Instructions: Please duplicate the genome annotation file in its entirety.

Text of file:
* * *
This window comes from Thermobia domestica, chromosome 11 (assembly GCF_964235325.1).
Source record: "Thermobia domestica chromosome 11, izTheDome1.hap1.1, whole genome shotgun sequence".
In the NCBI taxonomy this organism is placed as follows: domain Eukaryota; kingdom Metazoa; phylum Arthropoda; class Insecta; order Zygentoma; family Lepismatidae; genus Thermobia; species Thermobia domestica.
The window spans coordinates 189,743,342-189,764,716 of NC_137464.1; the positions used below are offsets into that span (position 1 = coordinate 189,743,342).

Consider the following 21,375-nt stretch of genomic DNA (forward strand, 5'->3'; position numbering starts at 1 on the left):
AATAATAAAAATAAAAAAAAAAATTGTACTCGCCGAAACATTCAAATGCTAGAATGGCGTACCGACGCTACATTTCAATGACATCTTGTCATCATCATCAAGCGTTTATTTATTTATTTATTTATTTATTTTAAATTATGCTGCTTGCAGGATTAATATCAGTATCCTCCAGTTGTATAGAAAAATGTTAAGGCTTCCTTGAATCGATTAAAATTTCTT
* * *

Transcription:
This window comes from Thermobia domestica, chromosome 11 (assembly GCF_964235325.1).
Source record: "Thermobia domestica chromosome 11, izTheDome1.hap1.1, whole genome shotgun sequence".
In the NCBI taxonomy this organism is placed as follows: domain Eukaryota; kingdom Metazoa; phylum Arthropoda; class Insecta; order Zygentoma; family Lepismatidae; genus Thermobia; species Thermobia domestica.
The window spans coordinates 189,743,342-189,764,716 of NC_137464.1; the positions used below are offsets into that span (position 1 = coordinate 189,743,342).

Consider the following 21,375-nt stretch of genomic DNA (forward strand, 5'->3'; position numbering starts at 1 on the left):
AATAATAAAAATAAAAAAAAAAATTGTACTCGCCGAAACATTCAAATGCTAGAATGGCGTACCGACGCTACATTTCAATGACATCTTGTCATCATCATCAAGCGTTTATTTATTTATTTATTTATTTATTTTAAATTATGCTGCTTGCAGGATTAATATCAGTATCCTCCAGTTGTATAGAAAAATGTTAAGGCTTCCTTGAATCGATTAAAATTTCTT